Aside from your car, your laptop is probably the most valuable portable item you own. You’re not doing enough to protect it from thieve.
There’s nothing quite like the kick in the gut of having something stolen from you. The sense of violation, the feeling of vulnerability–it’s hard to describe if it’s never happened to you.
Now imagine how it would feel to have your laptop stolen.
That creepy-crawly sense of violation just got a lot worse, didn’t it? To have not only a valuable piece of equipment taken from you, but one that by its very nature contains so much information is downright terrifying.
Laptops are especially vulnerable. Being portable, pricey and easily wiped and resold makes them especially tempting for thieves. According to the FBI, a laptop is stolen every 53 seconds. And around 97 percent of them are never recovered.
Fortunately there are some common sense ways you can protect your property, your information, and yourself from laptop thieves. Using technology, hardware and good old-fashioned common sense you can go a long way toward preventing the theft of your laptop. Here are a few ideas.
Get a laptop lock
Here’s one of those brick and mortar-type solutions to the problem of going out into the world with your most valuable portable piece of property. The Kensington lock is the granddaddy of laptop locks, and Targus makes a quality lock as well.
Granted, laptop lock cables are inelegant, and you might feel as if the cute barrista is thinking you are a paranoiac when you lock up your machine. And unless they are connected to an immobile object, laptop locks aren’t 100 percent effective. If you wrap a cable lock around, say the base of a coffee shop table and lock it to your laptop, obviously all a thief has to do to make off with it is lift up the table, unloop the cable from the table leg or base, and take off.
But I think we can all agree that this is an unlikely scenario in a crowded coffee shop in the moments you go to the bathroom or to top off your coffee. A much more common occurrence is a thief trying to be slick and swipe a laptop from a momentarily unoccupied table without breaking stride and heading out the door. Imagine his surprise when the table attached to your laptop scoots across the floor with him as he tries to abscond. He’s not likely to stick around at that point. It’s not a 100 percent guarantee against theft, but a cable lock will make most thieves think twice or not at all about targeting your laptop.
From category: Buyer's Guide
Install tracking software
Okay, so the worst has occurred. You turned your back for just one damn second and boom, your laptop is gone. Along with it your photos, your credit card information, your electronic bank statements and that novel you’ve been working on for seven or eight years. Your entire life essentially is contained in that flat square foot of metal and plastic, and some alleged human currently has their grubby hands all over it. What do?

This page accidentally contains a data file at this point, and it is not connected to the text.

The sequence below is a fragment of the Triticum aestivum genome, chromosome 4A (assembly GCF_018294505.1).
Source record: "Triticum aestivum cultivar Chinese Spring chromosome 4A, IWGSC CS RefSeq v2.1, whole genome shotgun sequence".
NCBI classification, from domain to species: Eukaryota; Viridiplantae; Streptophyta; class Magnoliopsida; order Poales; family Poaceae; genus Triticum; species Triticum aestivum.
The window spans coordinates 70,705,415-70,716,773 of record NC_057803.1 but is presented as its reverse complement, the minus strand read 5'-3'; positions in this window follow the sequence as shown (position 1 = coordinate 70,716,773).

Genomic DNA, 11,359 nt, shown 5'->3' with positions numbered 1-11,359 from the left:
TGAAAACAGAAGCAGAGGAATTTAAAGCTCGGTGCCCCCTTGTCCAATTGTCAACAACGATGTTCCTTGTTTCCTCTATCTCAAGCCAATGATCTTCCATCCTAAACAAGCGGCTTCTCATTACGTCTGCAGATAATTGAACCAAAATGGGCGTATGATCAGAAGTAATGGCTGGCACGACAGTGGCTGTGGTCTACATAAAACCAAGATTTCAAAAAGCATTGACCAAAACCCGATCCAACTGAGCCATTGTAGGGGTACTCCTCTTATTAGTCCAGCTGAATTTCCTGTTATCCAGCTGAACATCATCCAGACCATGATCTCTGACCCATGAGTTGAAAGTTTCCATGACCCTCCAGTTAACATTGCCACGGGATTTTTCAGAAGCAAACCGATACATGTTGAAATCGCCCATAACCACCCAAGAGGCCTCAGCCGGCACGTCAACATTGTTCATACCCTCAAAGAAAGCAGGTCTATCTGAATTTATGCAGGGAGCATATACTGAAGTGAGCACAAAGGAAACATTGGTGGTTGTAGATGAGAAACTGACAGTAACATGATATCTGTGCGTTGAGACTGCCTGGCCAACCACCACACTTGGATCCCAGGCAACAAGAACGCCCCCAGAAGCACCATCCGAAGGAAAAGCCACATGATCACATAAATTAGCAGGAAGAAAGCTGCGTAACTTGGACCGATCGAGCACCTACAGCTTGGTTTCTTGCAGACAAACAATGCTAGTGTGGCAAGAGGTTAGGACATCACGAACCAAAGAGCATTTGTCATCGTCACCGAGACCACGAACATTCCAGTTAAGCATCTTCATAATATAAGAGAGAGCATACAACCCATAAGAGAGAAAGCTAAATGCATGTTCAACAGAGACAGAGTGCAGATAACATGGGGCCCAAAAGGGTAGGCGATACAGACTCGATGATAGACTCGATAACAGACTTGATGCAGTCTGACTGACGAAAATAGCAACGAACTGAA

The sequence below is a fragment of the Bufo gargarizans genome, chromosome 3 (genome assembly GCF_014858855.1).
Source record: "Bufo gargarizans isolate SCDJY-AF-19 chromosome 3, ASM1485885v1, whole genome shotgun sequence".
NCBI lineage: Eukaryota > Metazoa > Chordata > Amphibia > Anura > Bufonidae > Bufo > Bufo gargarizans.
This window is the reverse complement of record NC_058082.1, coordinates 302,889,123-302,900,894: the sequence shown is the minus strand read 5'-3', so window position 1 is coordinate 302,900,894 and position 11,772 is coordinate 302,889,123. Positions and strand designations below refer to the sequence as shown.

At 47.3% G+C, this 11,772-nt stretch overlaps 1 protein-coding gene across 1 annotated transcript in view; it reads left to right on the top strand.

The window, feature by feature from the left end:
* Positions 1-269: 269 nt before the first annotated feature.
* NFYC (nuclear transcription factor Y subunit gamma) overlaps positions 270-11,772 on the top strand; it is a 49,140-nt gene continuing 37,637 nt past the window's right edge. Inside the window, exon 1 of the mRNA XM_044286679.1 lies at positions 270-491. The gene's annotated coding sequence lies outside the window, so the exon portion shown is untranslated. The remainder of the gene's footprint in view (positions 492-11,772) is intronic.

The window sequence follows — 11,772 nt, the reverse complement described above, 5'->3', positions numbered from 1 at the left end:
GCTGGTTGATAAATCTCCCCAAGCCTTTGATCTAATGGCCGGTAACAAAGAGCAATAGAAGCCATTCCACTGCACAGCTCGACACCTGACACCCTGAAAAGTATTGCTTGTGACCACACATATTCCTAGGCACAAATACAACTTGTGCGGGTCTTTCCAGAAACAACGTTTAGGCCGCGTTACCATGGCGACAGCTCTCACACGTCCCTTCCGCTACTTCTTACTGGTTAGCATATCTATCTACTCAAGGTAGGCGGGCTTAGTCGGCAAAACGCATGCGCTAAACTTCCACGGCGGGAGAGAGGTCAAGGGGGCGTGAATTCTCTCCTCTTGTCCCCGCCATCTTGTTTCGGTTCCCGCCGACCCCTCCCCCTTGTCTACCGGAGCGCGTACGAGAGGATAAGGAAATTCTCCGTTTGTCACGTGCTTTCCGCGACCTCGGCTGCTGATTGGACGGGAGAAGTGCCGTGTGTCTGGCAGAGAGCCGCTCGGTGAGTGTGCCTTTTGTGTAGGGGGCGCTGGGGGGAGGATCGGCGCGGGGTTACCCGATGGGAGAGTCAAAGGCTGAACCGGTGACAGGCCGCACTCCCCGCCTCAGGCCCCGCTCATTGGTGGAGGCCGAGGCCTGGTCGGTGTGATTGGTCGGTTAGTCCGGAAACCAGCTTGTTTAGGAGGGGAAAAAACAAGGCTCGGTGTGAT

Luckily you’re one of the smart ones who anticipated this potentiality and installed tracking software on your machine. Flipcode’s Hidden, and Absolute Software’s LoJack for Laptops are both excellent choices that use a combination of IP address and Wi-Fi positioning to locate your computer. Hidden can even turn on the laptop’s camera remotely and take pictures of your nemesis as he or she attempts to trawl through your data looking for anything of value. It can also capture screen shots of web pages the person attempts to access, thus giving you and law enforcement valuable information on the thief’s Facebook page, email inbox, etc. There’s nothing like sending a thief’s mom a friend request–along with a note asking her to maybe have a word with her kid about stealing.
If you go with LoJack, your new pal the thief is going to be subjected to a bright yellow and red banner appearing every thirty seconds announcing that he or she is using a stolen laptop. So if you’re the type of person who believes in the essential goodness of people, you can post contact info there, or maybe offer a reward for the safe return of your laptop.
You also have an option to add an audible announcement too, one you can design yourself. So if you are someone who does NOT believe so much in the good nature of people, maybe something loud and laden with curse words? They are likely to get frustrated trying to get into your computer if every time they boot it up a screaming voice calls them horrible names. Which leads us to–
Passwords passwords passwords